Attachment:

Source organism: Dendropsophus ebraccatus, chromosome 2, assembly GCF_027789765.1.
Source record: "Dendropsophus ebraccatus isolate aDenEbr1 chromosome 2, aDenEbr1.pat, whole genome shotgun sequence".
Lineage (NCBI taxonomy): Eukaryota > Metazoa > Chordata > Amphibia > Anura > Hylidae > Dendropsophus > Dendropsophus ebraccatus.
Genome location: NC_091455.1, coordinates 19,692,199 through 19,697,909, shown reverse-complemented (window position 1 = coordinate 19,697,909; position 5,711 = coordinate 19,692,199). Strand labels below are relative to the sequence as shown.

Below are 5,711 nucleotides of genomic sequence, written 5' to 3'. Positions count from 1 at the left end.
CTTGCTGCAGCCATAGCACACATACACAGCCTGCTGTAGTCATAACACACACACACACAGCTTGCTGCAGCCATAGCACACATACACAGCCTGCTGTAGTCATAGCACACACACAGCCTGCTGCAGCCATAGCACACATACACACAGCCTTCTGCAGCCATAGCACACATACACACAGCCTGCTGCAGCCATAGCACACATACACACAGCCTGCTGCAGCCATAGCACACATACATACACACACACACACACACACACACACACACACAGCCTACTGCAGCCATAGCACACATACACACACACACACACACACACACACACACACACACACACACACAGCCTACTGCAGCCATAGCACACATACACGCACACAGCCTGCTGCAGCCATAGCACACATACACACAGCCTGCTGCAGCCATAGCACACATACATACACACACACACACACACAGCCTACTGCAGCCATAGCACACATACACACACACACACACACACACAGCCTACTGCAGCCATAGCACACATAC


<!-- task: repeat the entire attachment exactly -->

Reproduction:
Source organism: Dendropsophus ebraccatus, chromosome 2, assembly GCF_027789765.1.
Source record: "Dendropsophus ebraccatus isolate aDenEbr1 chromosome 2, aDenEbr1.pat, whole genome shotgun sequence".
Lineage (NCBI taxonomy): Eukaryota > Metazoa > Chordata > Amphibia > Anura > Hylidae > Dendropsophus > Dendropsophus ebraccatus.
Genome location: NC_091455.1, coordinates 19,692,199 through 19,697,909, shown reverse-complemented (window position 1 = coordinate 19,697,909; position 5,711 = coordinate 19,692,199). Strand labels below are relative to the sequence as shown.

Below are 5,711 nucleotides of genomic sequence, written 5' to 3'. Positions count from 1 at the left end.
CTTGCTGCAGCCATAGCACACATACACAGCCTGCTGTAGTCATAACACACACACACACAGCTTGCTGCAGCCATAGCACACATACACAGCCTGCTGTAGTCATAGCACACACACAGCCTGCTGCAGCCATAGCACACATACACACAGCCTTCTGCAGCCATAGCACACATACACACAGCCTGCTGCAGCCATAGCACACATACACACAGCCTGCTGCAGCCATAGCACACATACATACACACACACACACACACACACACACACACACAGCCTACTGCAGCCATAGCACACATACACACACACACACACACACACACACACACACACACACACACACAGCCTACTGCAGCCATAGCACACATACACGCACACAGCCTGCTGCAGCCATAGCACACATACACACAGCCTGCTGCAGCCATAGCACACATACATACACACACACACACACACAGCCTACTGCAGCCATAGCACACATACACACACACACACACACACACAGCCTACTGCAGCCATAGCACACATAC